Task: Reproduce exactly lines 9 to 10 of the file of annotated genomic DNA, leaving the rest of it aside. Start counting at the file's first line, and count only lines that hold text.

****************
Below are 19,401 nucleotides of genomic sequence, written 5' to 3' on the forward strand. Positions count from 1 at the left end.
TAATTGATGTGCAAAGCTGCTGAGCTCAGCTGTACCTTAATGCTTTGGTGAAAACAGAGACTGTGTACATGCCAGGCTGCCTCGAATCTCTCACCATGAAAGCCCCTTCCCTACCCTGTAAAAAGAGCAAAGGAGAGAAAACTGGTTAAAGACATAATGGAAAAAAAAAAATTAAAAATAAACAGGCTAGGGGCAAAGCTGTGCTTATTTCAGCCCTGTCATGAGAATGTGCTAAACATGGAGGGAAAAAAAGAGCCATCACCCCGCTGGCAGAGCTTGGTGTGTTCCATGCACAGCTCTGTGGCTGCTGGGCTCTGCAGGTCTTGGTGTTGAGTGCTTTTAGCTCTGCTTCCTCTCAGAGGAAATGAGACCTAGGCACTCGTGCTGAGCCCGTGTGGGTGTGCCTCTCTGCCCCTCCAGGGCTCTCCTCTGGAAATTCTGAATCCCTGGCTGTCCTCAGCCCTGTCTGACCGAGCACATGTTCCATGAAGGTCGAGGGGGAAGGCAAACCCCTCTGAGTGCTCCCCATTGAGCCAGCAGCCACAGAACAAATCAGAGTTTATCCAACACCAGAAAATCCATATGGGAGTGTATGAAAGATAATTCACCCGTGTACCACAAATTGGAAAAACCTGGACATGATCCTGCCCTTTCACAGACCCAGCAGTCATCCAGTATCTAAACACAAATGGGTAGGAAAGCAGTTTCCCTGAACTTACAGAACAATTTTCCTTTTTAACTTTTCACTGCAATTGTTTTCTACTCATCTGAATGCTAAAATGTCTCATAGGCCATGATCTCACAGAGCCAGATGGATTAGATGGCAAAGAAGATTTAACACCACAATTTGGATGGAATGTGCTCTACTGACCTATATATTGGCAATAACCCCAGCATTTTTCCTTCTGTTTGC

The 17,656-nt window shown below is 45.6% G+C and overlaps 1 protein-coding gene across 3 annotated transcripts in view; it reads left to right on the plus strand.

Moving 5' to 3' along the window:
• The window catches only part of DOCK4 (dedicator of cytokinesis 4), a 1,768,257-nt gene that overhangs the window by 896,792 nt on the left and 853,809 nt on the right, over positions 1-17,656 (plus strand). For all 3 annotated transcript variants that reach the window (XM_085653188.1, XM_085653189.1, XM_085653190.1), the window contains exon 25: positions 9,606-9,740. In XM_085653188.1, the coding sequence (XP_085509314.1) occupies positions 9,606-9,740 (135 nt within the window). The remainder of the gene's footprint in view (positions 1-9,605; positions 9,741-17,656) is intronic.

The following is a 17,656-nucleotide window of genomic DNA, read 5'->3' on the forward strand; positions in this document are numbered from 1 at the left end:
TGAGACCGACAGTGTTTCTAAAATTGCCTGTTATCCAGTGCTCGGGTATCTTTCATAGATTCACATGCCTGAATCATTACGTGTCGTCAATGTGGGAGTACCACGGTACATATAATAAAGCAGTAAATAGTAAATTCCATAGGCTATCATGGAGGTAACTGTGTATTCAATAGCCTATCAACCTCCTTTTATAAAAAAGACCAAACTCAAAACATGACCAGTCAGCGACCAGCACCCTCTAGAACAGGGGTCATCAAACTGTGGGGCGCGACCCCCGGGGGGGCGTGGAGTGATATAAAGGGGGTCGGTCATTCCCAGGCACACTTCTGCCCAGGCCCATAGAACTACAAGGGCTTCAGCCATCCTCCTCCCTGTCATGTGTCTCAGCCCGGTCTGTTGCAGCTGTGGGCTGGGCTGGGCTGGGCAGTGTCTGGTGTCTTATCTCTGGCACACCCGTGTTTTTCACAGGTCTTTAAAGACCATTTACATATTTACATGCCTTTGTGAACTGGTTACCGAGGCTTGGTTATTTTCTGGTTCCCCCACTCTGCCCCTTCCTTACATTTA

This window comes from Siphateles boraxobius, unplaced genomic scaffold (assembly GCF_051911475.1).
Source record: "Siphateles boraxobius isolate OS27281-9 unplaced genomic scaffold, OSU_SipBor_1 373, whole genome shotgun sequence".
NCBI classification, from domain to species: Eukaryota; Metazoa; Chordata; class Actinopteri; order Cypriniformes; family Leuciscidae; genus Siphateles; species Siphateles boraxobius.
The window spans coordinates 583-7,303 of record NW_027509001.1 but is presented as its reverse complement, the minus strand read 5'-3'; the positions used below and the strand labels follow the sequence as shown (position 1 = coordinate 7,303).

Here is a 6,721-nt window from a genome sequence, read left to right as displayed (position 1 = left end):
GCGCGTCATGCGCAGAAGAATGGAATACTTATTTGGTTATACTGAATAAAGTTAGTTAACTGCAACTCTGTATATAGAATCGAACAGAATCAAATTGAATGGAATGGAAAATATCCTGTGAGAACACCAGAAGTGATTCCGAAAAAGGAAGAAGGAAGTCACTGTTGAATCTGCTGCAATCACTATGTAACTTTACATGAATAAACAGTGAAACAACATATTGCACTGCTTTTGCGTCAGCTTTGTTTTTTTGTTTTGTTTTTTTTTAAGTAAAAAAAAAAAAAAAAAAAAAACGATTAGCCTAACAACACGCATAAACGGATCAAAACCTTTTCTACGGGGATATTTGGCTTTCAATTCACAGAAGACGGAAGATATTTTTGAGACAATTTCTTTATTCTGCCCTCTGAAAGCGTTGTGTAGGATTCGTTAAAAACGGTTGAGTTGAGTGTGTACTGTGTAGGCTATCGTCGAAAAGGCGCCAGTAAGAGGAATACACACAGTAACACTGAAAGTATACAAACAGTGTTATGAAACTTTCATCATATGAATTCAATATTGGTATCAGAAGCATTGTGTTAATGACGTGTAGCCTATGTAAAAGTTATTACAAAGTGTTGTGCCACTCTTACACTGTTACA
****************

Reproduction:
Source record: "Siphateles boraxobius isolate OS27281-9 unplaced genomic scaffold, OSU_SipBor_1 373, whole genome shotgun sequence".
NCBI classification, from domain to species: Eukaryota; Metazoa; Chordata; class Actinopteri; order Cypriniformes; family Leuciscidae; genus Siphateles; species Siphateles boraxobius.